Wednesday, April 11, 2007

20:07 (Poetry Reading)

Each morning a screenshot from the 20th minute and 7th second of a movie. Along with the line o' dialogue being spoken if there is one...


Well class ...any criticisms?

I've been trying not to comment too much on the captured moments. To leave it up to interpretation. But you know... This is from Brian DePalma's classic Carrie. And DePalma is arguably a critics filmmaker. He makes movies for people who love debating movies. I'm really starting to think this 20:07 project is hyper revealing about the movies as represented by their random moments.

Or is this just projection, the brains way of making order from chaos?

13 comments:

adam k. said...

It's both.

Aaaaaaaaaaaaaahhhh, Carrie.

Kamikaze Camel said...

I remember seeing this for the first time when I was something like 12 and not liking it (the pig sequence made me wanna throw up). But I watched it again recently (after you gave it an A) and, yeah, it's a flatout masterpiece. I've watched it again since too. So good.

JA said...

I can't even count how many times I've seen this movie by now.

I wish Sissy's semi-heralded "return to horror" would've been more substantial than the one-two limp-wristed punch of The Ring 2 and An American Haunting; she gave one of the greatest performances in any horror film - or any genre really - in Carrie.

StinkyLulu said...

I'm firmly of the mind that hers is one of the greatest film performances. Period.

But I'm loving the 20:07 project, mostly for what you mention, Nathaniel: Using such a random mechanism highlights the film's distinctiveness in interesting and surprising ways.

As you may have noticed, I've stolen the idea (with link o'course) and riffed on it too...

J.D. Judge said...

A couple questions:

1. Now, with this series you've proven that you have something I certaintly don't, lol. It's obviously some kind of DVD Play program, but all the ones I have on mine are freakishly clever that when I screenshoot, it makes a black rectangle where the filme was in the shot, or if the film is still playing and I have it in Paint, the black spot is invisible and I see the player, in Paint. I don't where this question actually leads.

2. What's with all the contributors? Just curious.

Yet to see Carrie, just like 97% of good cinema.

Marius said...

If you haven't seen Carrie, you should watch it some time soon. It's a great film. And I agree with ja; Sissy delivered a phenomenal performance.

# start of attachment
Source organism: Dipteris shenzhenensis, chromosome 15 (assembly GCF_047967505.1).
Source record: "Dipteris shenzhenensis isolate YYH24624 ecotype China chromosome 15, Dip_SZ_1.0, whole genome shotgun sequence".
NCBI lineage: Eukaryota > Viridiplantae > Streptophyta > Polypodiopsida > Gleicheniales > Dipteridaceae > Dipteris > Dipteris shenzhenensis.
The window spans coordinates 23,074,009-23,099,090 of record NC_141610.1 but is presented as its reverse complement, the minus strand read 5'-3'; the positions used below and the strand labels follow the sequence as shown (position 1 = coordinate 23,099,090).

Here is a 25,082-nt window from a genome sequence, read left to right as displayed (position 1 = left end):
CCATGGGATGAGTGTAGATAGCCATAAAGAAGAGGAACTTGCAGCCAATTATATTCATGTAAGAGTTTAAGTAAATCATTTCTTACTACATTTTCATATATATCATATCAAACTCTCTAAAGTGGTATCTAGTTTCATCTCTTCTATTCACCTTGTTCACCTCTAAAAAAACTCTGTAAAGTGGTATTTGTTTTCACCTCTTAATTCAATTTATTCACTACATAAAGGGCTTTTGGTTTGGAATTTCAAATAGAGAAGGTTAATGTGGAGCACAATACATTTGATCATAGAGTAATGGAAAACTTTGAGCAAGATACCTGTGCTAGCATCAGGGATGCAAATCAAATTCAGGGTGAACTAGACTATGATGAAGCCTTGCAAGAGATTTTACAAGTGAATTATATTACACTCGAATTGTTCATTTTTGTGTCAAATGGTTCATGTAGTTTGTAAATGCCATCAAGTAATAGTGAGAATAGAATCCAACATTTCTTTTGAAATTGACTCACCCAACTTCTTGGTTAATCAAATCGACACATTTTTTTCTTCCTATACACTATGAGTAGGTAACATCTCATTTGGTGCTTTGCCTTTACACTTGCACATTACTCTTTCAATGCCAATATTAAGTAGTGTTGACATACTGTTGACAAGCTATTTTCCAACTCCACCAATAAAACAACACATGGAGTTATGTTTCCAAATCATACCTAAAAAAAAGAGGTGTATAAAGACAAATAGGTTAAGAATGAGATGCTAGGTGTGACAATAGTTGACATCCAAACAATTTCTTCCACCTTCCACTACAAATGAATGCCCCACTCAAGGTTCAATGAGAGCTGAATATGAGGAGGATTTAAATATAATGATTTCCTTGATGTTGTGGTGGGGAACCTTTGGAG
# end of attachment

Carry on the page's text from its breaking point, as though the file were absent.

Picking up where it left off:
Kamikaze Camel said...

JD, definitely watch Carrie. It so enthralling.

If nothing else (and lord knows many have tried to tear him down) DePalma knows how to direct individual scenes like nobodies business. The prom sequence just... wow. It just turns out that everything in Carrie turned out well too.

Ja, I fell asleep during The Ring Two when I saw it at the cinema and I think I missed Sissy. I vaguely remember something like her on a hospital bed? I dunno. That whole movie's an incomprehensible blur. Except the deer sequence. My god, the deer seqeunce is branded onto my brain due it's insane hilarity.

SusanP said...

Carrie is a great film, but forgive me, because the first thing that happened when I looked at the screenshot is I heard "The Greatest American Hero" theme song in my head. Help me!

vince said...

plug it up, Carrie!!!!!!

Anonymous said...

I'm loving this series, man

Anonymous said...

See how William Katt, in the extreme foreground, is in focus, and Sissy, in the extreme background, is ALSO in focus? Amazing that at the 20:07 mark, you've happened upon one of De Palma's "split diopter" shots, where he's using a lens that is split down the middle, so that its focus on the lefthand side is on whatever's close, and on the right hand side is on what's far away.
(If he had used a normal lens, he would've been able to focus sharply on one of these two characters here, but not both at the same time...one of them would've been out-of-focus).
He's the only director I can think of who uses these lenses on anything like a regular basis, as a way of doing splitscreen without doing splitscreen...of showing you that there's more than one thing going on, by dividing your focus between two planes. These are *really* cool shots, I think, and it's just so nice that one of them happened to show up at the 20:07 mark here.

This is such a great movie; thanks for reminding us that it's time to watch it again.

Anonymous said...

Deep focus shots in film are used to show a connection between the two subjects in the frame.

Anonymous said...

Yes, I agree about the deep focus...but my point is that this isn't just deep focus...it's two different focuses out of the same lens. See how Katt's hair is out of focus where it crosses the centerline into the righthand side of the screen? Because it's passing onto the other side of the split diopter, the side that's focused on Spacek. He's setting up two planes, rather than deep focus, here.